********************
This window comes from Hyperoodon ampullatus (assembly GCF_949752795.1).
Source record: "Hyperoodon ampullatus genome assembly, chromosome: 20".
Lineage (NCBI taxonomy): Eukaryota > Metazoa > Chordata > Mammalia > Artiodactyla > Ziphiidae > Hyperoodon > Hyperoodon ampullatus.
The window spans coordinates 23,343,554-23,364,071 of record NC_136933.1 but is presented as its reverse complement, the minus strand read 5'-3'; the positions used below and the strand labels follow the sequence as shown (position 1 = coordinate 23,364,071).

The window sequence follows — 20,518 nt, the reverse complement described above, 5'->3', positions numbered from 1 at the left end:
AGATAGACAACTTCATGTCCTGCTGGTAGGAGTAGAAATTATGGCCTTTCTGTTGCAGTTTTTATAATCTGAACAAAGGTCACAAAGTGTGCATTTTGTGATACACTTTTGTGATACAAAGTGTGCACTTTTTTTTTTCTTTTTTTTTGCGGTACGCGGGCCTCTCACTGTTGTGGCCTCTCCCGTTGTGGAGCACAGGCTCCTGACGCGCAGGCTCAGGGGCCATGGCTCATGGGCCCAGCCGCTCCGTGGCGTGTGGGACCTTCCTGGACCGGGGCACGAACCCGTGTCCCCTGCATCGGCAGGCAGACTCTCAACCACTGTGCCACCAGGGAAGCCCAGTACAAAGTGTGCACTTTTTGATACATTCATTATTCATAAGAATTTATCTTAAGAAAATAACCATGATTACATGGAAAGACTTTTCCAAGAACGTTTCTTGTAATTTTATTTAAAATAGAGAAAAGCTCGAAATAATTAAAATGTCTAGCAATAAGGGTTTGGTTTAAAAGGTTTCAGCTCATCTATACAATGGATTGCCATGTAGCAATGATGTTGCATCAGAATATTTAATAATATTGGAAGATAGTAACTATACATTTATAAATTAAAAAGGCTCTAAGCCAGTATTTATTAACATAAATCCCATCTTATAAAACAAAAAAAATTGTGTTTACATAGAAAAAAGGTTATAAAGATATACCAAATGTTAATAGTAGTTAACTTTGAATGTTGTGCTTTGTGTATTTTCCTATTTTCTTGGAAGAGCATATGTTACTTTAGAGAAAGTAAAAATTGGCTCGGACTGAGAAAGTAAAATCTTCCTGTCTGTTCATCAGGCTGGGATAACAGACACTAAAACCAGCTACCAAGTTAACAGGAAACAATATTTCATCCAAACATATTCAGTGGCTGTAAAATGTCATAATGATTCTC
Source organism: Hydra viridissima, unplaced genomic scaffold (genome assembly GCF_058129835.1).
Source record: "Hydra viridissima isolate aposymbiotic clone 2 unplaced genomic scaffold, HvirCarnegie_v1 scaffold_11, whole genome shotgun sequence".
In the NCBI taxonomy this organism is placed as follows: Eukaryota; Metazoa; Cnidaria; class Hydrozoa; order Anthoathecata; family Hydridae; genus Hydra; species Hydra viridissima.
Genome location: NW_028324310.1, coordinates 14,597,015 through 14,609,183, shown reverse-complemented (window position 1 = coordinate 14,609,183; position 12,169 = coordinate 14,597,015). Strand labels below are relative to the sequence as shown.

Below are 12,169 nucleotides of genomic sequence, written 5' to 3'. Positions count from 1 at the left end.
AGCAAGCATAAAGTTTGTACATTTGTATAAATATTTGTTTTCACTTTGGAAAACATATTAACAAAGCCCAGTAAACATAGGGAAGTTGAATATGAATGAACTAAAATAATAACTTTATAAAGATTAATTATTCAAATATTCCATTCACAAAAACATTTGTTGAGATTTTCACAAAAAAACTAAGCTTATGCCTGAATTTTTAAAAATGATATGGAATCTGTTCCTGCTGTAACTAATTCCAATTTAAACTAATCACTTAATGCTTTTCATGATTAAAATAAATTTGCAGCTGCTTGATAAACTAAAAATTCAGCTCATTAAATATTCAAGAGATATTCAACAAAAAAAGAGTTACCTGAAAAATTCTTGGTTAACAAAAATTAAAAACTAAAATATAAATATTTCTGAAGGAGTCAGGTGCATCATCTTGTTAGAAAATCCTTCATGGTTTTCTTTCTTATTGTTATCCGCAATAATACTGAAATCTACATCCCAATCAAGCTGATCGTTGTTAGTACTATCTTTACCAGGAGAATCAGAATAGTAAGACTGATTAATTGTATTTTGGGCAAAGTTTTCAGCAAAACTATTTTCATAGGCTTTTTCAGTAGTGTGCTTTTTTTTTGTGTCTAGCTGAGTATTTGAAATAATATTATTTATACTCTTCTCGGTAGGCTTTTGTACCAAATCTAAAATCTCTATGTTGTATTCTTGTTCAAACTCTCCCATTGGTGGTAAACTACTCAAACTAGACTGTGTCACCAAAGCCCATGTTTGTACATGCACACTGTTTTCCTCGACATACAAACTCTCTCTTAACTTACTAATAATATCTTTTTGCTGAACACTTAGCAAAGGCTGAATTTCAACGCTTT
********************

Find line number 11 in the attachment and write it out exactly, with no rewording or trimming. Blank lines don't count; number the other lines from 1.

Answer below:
Below are 12,169 nucleotides of genomic sequence, written 5' to 3'. Positions count from 1 at the left end.